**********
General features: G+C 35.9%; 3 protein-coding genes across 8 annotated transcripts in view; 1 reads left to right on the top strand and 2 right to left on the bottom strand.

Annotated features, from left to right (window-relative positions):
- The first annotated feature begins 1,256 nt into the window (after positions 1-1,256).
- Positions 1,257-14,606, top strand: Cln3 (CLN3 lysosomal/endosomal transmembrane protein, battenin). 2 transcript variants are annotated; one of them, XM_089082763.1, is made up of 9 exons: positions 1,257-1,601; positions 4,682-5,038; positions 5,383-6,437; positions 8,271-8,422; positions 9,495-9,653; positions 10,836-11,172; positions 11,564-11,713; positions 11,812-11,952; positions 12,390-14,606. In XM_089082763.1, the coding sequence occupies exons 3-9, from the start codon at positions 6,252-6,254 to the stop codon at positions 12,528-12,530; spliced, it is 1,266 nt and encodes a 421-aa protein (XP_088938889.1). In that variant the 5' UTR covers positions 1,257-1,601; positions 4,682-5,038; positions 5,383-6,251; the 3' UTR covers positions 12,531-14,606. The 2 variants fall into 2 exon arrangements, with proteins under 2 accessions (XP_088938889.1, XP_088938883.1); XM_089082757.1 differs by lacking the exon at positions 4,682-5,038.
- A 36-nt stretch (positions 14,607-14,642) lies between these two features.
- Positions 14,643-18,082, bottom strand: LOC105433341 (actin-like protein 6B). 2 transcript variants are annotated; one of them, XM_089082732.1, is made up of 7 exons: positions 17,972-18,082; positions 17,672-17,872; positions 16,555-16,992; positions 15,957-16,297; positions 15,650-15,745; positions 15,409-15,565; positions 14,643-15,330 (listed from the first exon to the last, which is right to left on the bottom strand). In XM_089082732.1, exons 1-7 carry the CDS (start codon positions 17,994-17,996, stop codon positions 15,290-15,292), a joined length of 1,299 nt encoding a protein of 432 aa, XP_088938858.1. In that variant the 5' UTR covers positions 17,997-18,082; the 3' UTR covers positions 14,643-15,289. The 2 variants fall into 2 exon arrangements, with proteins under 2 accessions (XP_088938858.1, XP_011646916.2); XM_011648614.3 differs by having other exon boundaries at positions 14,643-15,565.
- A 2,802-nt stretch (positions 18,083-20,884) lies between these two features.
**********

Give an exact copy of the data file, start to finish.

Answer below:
General features: G+C 35.9%; 3 protein-coding genes across 8 annotated transcripts in view; 1 reads left to right on the top strand and 2 right to left on the bottom strand.

Annotated features, from left to right (window-relative positions):
- The first annotated feature begins 1,256 nt into the window (after positions 1-1,256).
- Positions 1,257-14,606, top strand: Cln3 (CLN3 lysosomal/endosomal transmembrane protein, battenin). 2 transcript variants are annotated; one of them, XM_089082763.1, is made up of 9 exons: positions 1,257-1,601; positions 4,682-5,038; positions 5,383-6,437; positions 8,271-8,422; positions 9,495-9,653; positions 10,836-11,172; positions 11,564-11,713; positions 11,812-11,952; positions 12,390-14,606. In XM_089082763.1, the coding sequence occupies exons 3-9, from the start codon at positions 6,252-6,254 to the stop codon at positions 12,528-12,530; spliced, it is 1,266 nt and encodes a 421-aa protein (XP_088938889.1). In that variant the 5' UTR covers positions 1,257-1,601; positions 4,682-5,038; positions 5,383-6,251; the 3' UTR covers positions 12,531-14,606. The 2 variants fall into 2 exon arrangements, with proteins under 2 accessions (XP_088938889.1, XP_088938883.1); XM_089082757.1 differs by lacking the exon at positions 4,682-5,038.
- A 36-nt stretch (positions 14,607-14,642) lies between these two features.
- Positions 14,643-18,082, bottom strand: LOC105433341 (actin-like protein 6B). 2 transcript variants are annotated; one of them, XM_089082732.1, is made up of 7 exons: positions 17,972-18,082; positions 17,672-17,872; positions 16,555-16,992; positions 15,957-16,297; positions 15,650-15,745; positions 15,409-15,565; positions 14,643-15,330 (listed from the first exon to the last, which is right to left on the bottom strand). In XM_089082732.1, exons 1-7 carry the CDS (start codon positions 17,994-17,996, stop codon positions 15,290-15,292), a joined length of 1,299 nt encoding a protein of 432 aa, XP_088938858.1. In that variant the 5' UTR covers positions 17,997-18,082; the 3' UTR covers positions 14,643-15,289. The 2 variants fall into 2 exon arrangements, with proteins under 2 accessions (XP_088938858.1, XP_011646916.2); XM_011648614.3 differs by having other exon boundaries at positions 14,643-15,565.
- A 2,802-nt stretch (positions 18,083-20,884) lies between these two features.